Fortune did smile on me after about seventeen months of hard struggle and sleepless and foodless nights. There were days when I was not sure of the dinner while I struggled to swallow a stale piece of bread in the morning to survive. I couldn’t run away from life, however miserable she is! There were some refugee camps run by non-governmental organisations but that did not attract me much because the conditions in these camps were horrifying and the impact of the infectious diseases was always destroying lives.
I struggled to get a job in some private companies through interviews and I did manage to get a job in a renowned company as a sales officer. But at the same time, my hours of hard work under the platform lights at the Sealdah Station paid off and I cracked the Civil Services Examinations. I had taken the examination about three months ago and the results finally crowned me with success.
But destiny plays strange games. I did not have the Pass certificate for my degree examination (it was yet to arrive by post) even though I was the college topper at Jeshore College at East Pakistan. So, my candidature was disqualified and I lost my chance of being an IAS officer.
But I did manage to work as a teacher in a government school for some time and I showed enough perseverance, the only useful thing I had developed during the crisis of the communal riots, to take the Civil Services examination once again and I did qualify again, though not at the level which I had achieved on the earlier occasion.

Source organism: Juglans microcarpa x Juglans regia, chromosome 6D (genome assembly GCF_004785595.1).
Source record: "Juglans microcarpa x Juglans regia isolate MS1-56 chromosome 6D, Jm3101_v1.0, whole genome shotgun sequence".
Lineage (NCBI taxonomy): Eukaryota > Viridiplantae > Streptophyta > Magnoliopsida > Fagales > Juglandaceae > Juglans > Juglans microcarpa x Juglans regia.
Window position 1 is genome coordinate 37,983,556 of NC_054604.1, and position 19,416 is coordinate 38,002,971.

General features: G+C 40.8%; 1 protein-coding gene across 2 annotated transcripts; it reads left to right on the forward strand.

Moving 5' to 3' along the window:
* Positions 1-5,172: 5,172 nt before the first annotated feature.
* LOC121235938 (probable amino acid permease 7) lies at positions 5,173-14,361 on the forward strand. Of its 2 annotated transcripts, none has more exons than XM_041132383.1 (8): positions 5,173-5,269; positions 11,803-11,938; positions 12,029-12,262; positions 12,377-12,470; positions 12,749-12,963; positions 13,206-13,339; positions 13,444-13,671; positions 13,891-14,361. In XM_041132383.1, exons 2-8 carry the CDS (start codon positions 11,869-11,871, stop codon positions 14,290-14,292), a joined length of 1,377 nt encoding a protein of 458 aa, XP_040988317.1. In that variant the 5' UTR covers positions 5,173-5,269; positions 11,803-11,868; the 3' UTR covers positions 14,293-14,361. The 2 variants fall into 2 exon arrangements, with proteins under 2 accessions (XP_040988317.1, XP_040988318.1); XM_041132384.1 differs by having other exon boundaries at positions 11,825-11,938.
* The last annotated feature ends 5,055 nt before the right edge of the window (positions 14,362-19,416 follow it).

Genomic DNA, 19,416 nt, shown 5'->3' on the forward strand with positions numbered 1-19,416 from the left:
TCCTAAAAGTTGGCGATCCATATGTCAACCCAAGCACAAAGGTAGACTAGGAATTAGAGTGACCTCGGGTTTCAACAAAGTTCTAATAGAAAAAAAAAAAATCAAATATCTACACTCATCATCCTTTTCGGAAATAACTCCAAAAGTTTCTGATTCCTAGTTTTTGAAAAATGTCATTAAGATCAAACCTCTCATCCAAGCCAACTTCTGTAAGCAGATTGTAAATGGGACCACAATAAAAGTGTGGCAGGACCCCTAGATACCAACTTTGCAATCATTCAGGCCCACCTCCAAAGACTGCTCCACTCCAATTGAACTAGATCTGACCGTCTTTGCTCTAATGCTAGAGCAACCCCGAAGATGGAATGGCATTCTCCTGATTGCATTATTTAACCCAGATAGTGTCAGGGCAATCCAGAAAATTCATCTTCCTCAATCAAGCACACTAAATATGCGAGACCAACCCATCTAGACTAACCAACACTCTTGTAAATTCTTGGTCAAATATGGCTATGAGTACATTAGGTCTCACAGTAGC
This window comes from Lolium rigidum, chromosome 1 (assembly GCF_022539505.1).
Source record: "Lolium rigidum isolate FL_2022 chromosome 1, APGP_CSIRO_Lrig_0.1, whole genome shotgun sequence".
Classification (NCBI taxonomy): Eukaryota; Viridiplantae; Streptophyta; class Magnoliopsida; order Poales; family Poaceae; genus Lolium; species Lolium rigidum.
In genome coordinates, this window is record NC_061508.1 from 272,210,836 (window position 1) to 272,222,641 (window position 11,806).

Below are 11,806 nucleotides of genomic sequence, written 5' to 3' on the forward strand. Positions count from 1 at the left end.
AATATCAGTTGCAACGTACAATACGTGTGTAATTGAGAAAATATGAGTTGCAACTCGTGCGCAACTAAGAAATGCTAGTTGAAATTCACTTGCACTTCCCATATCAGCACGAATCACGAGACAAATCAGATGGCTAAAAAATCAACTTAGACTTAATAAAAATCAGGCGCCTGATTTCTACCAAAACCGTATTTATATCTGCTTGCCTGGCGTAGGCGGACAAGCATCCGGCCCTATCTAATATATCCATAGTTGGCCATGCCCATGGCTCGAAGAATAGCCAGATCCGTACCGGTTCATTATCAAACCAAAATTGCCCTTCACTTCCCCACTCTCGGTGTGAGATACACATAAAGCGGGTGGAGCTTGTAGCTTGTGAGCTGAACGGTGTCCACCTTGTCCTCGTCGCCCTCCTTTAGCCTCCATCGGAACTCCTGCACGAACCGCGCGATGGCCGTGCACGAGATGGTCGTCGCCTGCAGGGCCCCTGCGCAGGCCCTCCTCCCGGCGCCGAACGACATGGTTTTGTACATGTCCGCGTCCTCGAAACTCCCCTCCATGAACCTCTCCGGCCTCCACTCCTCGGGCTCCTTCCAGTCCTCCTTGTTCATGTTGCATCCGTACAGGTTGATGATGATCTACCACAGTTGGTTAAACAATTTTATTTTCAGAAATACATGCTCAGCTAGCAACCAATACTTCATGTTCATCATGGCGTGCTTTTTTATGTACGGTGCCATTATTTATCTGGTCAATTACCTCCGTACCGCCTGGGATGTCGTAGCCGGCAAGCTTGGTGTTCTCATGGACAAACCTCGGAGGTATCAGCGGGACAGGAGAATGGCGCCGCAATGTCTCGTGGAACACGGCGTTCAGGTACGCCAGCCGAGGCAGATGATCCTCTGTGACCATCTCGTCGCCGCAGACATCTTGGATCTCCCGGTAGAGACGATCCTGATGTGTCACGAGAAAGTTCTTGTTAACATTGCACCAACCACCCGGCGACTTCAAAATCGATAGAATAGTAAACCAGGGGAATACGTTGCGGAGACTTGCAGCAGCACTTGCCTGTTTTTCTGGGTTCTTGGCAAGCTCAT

My parents and brothers and sisters had already reached India and they settled down in a rented house at a sub divisional town in Bengal. My new life had begun with a two-year training in Dehradun and I was drawing a salary which was decent enough to support my family back home. My feelings at this point cannot be described in words. But it was something like a deep sense of satisfaction coupled with the melancholy of losing my motherland, my native place, my childhood friends.
And this was because suddenly one fine day I was told that this is not your country, not your home! I remember a TS Eliot poem which says that ‘A man’s destination is his own village, his own fire and his wife’s cooking; to sit in front of his door at sunset…’. But the sun of hope for my going back to my native village has set forever.
It is easy for political forces to create borders of hatred but the human heart does not respect these borders. As an old man today, I live in a decent flat which has been my saving after more than thirty years of service. But my struggle towards the achievement of my goal is hardly an example to my children and grandchildren who live in a Wi-Fi world of instant food, instant money, and instant success. Perhaps a bit of struggle is necessary to appreciate the beautiful gift of life.